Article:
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Long-term consequences of high incubation temperature in a wild bird population

Nord, Andreas LU and Nilsson, Jan-Åke LU (2016) In Biology Letters 12(4).
Abstract (Swedish)
Because incubation by birds is energetically costly, parents frequently trade off investment in incubation against self-maintenance. This can be manifested by a reduction in incubation temperature, which comes at high somatic costs for nestlings. The extent to which these costs constrain fitness is poorly understood. We incubated wild blue tit clutches at three biologically relevant temperatures and subsequently recorded winter survival and survival to the breeding season. Fledglings from the coldest treatment (35.0°C) survived less well than other fledglings, but the proportion of winter and breeding survivors did not differ significantly between treatments. However, survival probability in both seasons increased with body mass at... (More)
Because incubation by birds is energetically costly, parents frequently trade off investment in incubation against self-maintenance. This can be manifested by a reduction in incubation temperature, which comes at high somatic costs for nestlings. The extent to which these costs constrain fitness is poorly understood. We incubated wild blue tit clutches at three biologically relevant temperatures and subsequently recorded winter survival and survival to the breeding season. Fledglings from the coldest treatment (35.0°C) survived less well than other fledglings, but the proportion of winter and breeding survivors did not differ significantly between treatments. However, survival probability in both seasons increased with body mass at fledging in birds from low and mid incubation temperatures, but decreased with fledging body mass in the high-temperature treatment. Mid-temperature nestlings were heavier as adults, weighing 7% more than low- and high-temperature survivors. Thus, high incubation temperature can be beneficial in the short term, but costs of accelerated embryonic development may equal those of protracted development in the long term. Such hidden consequences of faster development could maintain natural selection for average incubation temperature.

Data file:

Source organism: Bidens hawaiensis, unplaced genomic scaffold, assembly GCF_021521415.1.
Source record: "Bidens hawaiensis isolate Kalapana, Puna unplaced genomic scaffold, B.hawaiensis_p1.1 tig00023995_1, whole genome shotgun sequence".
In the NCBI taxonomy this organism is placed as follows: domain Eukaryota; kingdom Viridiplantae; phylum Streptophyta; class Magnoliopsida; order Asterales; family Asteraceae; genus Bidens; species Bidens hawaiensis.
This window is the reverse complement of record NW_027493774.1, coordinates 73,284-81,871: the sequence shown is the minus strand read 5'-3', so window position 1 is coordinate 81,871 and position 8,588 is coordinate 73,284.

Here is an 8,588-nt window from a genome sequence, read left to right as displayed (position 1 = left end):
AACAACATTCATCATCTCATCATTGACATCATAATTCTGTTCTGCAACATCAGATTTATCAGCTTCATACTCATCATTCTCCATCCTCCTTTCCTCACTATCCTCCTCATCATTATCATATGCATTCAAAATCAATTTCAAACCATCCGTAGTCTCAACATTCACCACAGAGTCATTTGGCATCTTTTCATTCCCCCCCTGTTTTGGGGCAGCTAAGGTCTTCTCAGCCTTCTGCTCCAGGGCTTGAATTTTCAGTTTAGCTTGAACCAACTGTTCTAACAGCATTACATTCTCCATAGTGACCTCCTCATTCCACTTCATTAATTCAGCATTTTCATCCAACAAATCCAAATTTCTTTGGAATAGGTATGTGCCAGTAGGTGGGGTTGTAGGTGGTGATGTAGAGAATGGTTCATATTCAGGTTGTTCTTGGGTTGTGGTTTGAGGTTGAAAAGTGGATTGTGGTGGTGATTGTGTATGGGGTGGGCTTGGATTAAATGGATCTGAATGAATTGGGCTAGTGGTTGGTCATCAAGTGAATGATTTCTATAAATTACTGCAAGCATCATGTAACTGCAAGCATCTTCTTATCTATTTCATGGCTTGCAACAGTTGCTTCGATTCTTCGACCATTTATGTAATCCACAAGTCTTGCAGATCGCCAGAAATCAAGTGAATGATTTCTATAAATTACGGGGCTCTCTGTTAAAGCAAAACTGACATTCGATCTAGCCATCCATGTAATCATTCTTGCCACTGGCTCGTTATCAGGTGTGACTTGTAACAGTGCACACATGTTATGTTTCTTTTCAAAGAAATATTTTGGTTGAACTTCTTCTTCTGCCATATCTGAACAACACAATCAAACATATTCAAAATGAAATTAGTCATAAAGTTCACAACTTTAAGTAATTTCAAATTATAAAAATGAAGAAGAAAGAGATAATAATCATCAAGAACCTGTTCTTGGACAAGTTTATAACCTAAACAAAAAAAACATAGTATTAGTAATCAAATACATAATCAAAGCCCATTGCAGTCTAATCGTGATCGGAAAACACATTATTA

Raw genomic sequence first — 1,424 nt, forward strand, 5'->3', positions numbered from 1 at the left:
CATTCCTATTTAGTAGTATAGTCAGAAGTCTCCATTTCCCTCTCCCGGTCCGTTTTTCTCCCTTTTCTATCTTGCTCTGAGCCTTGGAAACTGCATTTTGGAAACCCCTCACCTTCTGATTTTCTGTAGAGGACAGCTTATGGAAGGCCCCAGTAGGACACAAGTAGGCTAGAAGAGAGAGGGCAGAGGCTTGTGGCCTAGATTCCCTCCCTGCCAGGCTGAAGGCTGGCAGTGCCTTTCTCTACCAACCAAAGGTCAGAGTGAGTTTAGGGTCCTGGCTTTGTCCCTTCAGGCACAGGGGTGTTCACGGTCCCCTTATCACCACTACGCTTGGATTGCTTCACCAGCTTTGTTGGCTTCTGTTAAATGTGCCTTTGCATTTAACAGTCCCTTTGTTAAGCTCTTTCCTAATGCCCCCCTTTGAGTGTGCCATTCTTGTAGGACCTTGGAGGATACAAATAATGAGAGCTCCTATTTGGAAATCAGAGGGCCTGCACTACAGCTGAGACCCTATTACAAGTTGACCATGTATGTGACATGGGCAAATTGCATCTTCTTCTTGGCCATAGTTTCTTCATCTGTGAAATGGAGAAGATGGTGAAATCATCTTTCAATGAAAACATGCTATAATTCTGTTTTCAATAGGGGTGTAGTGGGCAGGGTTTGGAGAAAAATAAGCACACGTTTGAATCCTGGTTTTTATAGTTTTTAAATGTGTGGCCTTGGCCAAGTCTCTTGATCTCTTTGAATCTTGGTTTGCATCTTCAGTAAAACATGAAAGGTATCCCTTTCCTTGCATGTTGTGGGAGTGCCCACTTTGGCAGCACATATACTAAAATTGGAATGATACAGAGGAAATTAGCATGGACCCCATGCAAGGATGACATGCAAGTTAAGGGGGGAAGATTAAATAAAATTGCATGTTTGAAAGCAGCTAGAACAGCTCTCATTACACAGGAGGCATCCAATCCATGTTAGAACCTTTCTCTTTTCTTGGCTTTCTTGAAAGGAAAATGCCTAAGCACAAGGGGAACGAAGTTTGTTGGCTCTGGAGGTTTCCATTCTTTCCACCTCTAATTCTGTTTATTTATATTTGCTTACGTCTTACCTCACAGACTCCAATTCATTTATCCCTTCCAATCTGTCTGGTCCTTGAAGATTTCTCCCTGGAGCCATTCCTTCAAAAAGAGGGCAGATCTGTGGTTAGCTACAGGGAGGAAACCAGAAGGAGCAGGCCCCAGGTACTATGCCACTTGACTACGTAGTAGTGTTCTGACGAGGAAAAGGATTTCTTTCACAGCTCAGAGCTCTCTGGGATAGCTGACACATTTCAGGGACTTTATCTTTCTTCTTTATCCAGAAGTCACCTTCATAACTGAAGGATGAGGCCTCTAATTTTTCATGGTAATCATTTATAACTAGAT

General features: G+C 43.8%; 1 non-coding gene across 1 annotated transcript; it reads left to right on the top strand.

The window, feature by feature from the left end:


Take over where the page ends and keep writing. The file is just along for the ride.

(Less)
Abstract
Because incubation by birds is energetically costly, parents frequently trade off investment in incubation against self-maintenance. This can be manifested by a reduction in incubation temperature, which comes at high somatic costs for nestlings. The extent to which these costs constrain fitness is poorly understood. We incubated wild blue tit clutches at three biologically relevant temperatures and subsequently recorded winter survival and survival to the breeding season. Fledglings from the coldest treatment (35.0°C) survived less well than other fledglings, but the proportion of winter and breeding survivors did not differ significantly between treatments. However, survival probability in both seasons increased with body mass at... (More)